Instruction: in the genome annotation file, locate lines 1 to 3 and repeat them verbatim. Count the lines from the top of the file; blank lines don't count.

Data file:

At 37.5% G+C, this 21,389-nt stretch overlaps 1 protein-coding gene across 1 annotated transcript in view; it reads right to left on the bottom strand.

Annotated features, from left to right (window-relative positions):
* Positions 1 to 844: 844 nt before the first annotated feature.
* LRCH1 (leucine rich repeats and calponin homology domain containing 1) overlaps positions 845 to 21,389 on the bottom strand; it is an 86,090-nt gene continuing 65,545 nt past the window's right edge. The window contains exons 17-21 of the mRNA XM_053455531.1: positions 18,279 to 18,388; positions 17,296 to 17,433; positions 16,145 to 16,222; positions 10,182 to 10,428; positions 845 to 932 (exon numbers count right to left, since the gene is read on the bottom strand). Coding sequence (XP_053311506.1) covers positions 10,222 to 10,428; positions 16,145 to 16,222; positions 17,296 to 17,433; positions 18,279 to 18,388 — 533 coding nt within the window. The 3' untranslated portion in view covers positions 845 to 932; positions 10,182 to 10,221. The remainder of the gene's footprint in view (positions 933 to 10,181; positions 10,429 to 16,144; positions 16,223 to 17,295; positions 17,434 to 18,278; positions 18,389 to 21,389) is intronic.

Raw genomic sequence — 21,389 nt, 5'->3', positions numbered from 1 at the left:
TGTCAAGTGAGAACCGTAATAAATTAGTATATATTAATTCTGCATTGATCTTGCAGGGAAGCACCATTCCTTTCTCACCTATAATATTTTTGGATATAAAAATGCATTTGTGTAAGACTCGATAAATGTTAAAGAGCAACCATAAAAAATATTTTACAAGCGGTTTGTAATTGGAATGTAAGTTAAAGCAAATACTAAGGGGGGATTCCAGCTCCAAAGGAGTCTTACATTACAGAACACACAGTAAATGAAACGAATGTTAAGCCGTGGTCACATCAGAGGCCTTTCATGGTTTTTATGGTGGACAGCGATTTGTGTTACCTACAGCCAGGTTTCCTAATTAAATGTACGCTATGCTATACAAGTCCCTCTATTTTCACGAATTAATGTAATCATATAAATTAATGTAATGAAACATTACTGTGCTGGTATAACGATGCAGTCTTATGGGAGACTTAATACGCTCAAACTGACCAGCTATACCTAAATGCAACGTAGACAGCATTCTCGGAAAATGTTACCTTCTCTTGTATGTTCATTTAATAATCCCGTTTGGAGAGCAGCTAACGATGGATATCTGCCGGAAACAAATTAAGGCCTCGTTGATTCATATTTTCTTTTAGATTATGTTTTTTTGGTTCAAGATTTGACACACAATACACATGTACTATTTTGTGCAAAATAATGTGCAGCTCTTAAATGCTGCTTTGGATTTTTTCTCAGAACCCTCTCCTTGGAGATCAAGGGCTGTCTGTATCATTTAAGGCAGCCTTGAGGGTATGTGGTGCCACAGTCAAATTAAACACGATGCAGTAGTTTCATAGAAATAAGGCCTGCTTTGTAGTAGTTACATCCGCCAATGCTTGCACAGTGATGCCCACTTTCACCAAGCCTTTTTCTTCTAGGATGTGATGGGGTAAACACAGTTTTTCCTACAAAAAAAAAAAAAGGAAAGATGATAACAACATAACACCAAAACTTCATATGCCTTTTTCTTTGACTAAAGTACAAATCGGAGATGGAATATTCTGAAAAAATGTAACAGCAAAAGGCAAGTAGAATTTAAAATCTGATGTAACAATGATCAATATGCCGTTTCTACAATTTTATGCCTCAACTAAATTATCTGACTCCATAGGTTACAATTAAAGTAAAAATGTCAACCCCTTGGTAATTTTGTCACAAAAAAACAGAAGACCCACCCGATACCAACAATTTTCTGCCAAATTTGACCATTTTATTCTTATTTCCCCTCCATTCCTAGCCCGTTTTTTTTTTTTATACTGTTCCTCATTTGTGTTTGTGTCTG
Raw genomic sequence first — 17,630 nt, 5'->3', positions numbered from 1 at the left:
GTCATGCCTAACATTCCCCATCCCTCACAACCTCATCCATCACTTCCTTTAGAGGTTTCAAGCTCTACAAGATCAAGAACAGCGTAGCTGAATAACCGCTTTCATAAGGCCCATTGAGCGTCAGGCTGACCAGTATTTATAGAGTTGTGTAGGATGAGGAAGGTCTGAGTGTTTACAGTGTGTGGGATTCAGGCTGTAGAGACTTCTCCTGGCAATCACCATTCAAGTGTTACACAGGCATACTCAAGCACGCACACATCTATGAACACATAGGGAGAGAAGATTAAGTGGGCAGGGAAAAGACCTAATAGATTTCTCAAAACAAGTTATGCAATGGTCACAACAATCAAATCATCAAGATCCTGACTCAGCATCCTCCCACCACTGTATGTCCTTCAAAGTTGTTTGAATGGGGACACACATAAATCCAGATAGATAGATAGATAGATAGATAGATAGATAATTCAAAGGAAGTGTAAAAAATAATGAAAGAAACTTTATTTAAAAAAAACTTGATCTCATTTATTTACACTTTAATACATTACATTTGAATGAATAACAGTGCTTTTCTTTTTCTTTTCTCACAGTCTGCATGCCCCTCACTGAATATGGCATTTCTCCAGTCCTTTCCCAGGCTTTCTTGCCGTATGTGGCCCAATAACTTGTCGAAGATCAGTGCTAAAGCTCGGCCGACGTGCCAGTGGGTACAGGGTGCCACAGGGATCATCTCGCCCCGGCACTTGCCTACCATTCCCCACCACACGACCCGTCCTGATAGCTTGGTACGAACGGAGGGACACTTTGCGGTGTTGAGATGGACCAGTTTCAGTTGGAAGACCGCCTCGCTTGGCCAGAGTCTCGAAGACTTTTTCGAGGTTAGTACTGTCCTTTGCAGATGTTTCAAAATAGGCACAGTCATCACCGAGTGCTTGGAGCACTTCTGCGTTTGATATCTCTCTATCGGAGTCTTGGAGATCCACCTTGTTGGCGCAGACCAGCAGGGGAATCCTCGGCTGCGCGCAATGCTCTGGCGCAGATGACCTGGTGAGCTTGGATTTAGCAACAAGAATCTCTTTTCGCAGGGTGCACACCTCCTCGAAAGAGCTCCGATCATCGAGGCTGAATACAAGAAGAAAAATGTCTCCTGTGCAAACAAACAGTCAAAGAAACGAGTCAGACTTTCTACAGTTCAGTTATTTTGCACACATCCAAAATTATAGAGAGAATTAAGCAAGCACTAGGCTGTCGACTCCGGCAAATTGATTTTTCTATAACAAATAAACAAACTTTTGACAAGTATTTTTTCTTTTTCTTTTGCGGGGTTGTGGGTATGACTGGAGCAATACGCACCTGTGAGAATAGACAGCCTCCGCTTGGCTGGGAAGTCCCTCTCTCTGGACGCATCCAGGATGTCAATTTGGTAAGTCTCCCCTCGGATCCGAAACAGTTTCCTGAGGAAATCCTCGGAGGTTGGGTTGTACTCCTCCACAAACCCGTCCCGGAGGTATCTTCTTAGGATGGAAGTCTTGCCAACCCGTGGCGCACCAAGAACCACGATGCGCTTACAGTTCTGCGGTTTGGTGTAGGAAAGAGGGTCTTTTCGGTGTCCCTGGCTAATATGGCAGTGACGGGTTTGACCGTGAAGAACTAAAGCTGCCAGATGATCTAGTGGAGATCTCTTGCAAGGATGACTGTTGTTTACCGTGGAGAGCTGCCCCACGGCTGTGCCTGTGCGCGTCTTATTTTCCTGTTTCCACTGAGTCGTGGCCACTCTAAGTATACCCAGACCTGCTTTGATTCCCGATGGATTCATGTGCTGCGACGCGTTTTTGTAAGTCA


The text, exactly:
At 37.5% G+C, this 21,389-nt stretch overlaps 1 protein-coding gene across 1 annotated transcript in view; it reads right to left on the bottom strand.

Annotated features, from left to right (window-relative positions):
* Positions 1 to 844: 844 nt before the first annotated feature.